Today’s Wonder of the Day was inspired by Lilly. Lilly Wonders, “What is bias, and why do people have it?” Thanks for WONDERing with us, Lilly!
Imagine you’ve entered a project in your school’s science fair. The grand prize? It’s a big trophy—the tallest one you’ve ever seen! You worked hard for weeks on your project. Finally, on the day of the science fair, you’re awarded second place.
That’s great! Sure, the trophy for second place is smaller, but it’s nice to have your hard work recognized. You congratulate the first-place winner and are ready to head home.
But wait! You hear that the science fair judge was the parent of the kid who won first place. That doesn’t sound right, does it? How could that judge be expected to choose a winner fairly? Surely they had a bias in favor of their own child!
Bias is the tendency to believe that some people, ideas, or things are better than others. It’s important to remember that everyone has biases. That’s why it’s necessary to be aware of your own biases. You need to know when they might influence a decision. Otherwise, bias can lead people to treat others unfairly.
Where does bias come from? In most cases, biases form because of the human brain’s tendency to categorize new people and new information. To learn quickly, the brain connects new people or ideas to past experiences. Once the new thing has been put into a category, the brain responds to it the same way it does to other things in that category.
Here’s an example. Have you ever eaten a vegetable you didn’t like? Many people have! Was it broccoli? Cauliflower? Maybe peas? Whatever it was, your brain remembers that it was a vegetable and that you didn’t like it.
So, what happens when a family member puts a new vegetable on your plate? Whether it’s asparagus, bell pepper, or carrots, your brain puts it in its vegetable category. And your brain remembers that you didn’t like that other vegetable. It will tell you to be wary of this one, too. The bias you’ve formed will make you less excited to try it—just because it’s a vegetable!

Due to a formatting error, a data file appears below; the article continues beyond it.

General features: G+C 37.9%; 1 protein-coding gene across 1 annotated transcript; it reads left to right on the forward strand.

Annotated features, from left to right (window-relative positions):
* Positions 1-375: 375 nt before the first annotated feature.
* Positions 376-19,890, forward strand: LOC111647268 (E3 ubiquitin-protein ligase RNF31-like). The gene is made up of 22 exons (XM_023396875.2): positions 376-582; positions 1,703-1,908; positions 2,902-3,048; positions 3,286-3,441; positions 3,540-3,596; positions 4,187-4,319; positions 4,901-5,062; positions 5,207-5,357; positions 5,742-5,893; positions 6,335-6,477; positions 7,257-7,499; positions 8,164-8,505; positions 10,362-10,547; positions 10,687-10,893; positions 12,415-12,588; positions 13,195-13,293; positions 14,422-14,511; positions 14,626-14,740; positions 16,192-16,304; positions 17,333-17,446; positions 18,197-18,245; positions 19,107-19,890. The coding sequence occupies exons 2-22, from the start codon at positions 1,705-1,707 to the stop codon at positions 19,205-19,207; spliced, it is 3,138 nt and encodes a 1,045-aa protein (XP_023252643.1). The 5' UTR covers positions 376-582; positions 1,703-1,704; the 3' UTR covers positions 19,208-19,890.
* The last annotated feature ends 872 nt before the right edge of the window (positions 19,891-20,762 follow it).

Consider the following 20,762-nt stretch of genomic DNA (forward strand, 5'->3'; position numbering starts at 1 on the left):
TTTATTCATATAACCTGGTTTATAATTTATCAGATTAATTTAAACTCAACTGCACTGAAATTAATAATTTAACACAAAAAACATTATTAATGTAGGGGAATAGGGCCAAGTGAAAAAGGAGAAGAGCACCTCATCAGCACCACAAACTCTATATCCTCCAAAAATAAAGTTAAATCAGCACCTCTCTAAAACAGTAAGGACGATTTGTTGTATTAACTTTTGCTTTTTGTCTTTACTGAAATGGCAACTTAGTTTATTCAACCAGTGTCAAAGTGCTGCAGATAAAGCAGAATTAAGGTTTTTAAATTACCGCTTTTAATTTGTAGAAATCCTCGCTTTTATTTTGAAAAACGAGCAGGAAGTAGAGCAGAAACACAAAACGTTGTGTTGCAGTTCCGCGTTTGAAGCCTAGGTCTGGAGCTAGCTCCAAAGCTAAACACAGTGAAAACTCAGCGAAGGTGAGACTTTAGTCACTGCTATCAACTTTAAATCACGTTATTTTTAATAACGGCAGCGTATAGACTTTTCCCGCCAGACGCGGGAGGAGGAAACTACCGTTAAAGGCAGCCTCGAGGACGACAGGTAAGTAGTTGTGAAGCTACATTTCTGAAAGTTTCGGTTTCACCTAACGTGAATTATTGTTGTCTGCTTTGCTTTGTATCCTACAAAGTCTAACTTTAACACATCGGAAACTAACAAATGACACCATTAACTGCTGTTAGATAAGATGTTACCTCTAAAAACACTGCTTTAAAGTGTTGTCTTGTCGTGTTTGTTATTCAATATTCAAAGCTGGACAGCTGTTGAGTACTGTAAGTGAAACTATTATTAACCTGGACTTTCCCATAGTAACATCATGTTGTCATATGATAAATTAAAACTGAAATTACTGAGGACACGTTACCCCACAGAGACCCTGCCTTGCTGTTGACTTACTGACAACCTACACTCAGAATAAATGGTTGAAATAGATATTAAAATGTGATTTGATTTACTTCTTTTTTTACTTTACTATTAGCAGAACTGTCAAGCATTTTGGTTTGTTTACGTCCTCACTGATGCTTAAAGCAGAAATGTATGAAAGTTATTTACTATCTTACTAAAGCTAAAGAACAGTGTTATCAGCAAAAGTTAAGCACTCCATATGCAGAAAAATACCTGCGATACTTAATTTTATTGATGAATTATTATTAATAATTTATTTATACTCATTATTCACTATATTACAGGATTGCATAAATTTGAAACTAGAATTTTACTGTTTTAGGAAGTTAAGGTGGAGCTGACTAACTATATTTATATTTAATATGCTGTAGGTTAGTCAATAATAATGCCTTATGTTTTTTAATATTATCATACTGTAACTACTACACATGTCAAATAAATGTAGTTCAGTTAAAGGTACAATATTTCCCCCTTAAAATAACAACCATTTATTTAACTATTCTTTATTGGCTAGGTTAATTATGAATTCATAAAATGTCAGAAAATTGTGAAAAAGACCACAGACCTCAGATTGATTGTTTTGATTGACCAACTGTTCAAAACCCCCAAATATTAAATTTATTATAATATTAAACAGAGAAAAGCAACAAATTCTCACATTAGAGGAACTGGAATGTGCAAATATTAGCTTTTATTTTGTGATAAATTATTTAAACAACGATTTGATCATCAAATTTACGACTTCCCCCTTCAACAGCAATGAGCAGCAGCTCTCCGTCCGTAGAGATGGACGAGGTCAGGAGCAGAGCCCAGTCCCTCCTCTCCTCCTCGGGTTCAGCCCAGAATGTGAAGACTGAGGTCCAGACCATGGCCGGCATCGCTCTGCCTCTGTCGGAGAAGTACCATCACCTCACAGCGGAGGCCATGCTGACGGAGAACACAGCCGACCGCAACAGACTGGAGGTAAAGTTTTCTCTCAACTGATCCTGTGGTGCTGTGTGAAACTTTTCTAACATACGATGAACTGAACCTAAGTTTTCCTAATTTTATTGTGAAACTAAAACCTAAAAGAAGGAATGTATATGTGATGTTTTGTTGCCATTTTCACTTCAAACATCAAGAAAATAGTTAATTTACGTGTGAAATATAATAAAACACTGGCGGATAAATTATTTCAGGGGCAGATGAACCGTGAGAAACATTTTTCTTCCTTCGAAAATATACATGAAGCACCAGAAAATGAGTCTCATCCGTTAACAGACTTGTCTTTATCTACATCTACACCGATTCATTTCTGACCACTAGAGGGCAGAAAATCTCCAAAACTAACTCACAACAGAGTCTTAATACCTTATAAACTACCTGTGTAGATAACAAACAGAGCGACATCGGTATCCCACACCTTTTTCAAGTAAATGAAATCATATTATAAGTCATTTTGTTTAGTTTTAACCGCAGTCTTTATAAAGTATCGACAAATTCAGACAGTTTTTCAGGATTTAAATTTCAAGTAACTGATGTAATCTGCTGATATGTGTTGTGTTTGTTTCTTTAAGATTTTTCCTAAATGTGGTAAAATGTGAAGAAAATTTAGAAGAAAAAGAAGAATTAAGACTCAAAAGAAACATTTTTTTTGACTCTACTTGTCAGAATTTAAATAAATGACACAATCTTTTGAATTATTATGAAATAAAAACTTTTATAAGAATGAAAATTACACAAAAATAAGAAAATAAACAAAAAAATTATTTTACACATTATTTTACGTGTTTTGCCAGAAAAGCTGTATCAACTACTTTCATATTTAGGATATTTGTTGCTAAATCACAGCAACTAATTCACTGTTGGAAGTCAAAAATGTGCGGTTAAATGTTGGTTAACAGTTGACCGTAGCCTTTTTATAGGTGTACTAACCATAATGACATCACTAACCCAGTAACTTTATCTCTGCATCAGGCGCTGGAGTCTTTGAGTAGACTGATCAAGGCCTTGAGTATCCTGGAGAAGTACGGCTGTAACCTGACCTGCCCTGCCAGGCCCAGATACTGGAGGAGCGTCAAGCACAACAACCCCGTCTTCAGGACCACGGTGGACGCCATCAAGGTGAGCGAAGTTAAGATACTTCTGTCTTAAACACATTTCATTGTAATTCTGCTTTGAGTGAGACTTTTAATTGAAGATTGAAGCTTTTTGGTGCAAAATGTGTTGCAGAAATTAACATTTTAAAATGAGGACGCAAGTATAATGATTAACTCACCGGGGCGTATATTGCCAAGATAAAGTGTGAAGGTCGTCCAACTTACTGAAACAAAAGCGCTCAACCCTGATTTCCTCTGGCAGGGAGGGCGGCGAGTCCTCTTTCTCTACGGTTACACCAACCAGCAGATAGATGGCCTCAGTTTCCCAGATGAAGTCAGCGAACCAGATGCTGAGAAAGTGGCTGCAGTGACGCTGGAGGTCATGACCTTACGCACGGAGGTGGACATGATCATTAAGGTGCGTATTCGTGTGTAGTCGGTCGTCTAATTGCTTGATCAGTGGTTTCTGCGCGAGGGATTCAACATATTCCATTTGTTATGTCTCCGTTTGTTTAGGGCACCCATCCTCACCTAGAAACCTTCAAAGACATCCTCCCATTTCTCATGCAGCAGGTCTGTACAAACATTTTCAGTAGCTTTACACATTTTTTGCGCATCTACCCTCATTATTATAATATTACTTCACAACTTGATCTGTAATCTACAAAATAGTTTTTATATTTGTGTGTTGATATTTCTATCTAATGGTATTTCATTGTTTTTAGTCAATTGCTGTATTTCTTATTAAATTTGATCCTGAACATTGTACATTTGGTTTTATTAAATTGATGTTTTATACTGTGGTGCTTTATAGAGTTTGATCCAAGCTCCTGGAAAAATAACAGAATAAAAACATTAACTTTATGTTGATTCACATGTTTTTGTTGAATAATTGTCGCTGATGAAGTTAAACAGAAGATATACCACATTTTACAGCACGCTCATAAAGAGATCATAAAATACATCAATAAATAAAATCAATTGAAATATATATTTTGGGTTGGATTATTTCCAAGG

Brains do the same thing with people. They can categorize people in all sorts of ways—by race, gender, orientation, age, nationality, hair color, anything! This is how people form stereotypes. The brain puts people with similar traits in the same category. Then, it tries to tell you that everyone in that category must be the same.
You probably already know stereotypes can be dangerous. They can cause people to have unfair biases against people who are different from them. They can also make people less likely to seek out new experiences or listen to new ideas.
If you watched the video in today’s image and video gallery, you heard testimony from World War II veteran Leon Bass. He shared his experience dealing with bias and discrimination as a Black college student after the war. Bass became the first person in his family to go to college. However, he was denied the right to live in the school’s dormitory due to discrimination based on the color of his skin. The racism Bass faced is just one example of how bias can lead to unfair laws and the mistreatment of people.
Biases aren’t always obvious. Most people have implicit biases. These are unconscious attitudes that influence their feelings and actions. Becoming aware of implicit biases is difficult. But it’s an important step toward treating others fairly.
Remember, everyone has biases—you, your friends, and even your family members! They’re formed by normal brain functions. That’s why all people should work to understand their own biases. Don’t let biases influence you to treat others unfairly.
Standards: NGSS.LS1.D, CCRA.L.3, CCRA.L.6, CCRA.R.4, CCRA.R.1, CCRA.R.2, CCRA.SL.1, CCRA.SL.2, CCRA.R.10, CCRA.W.3, CCRA.L.1, CCRA.L.2, CCRA.W.4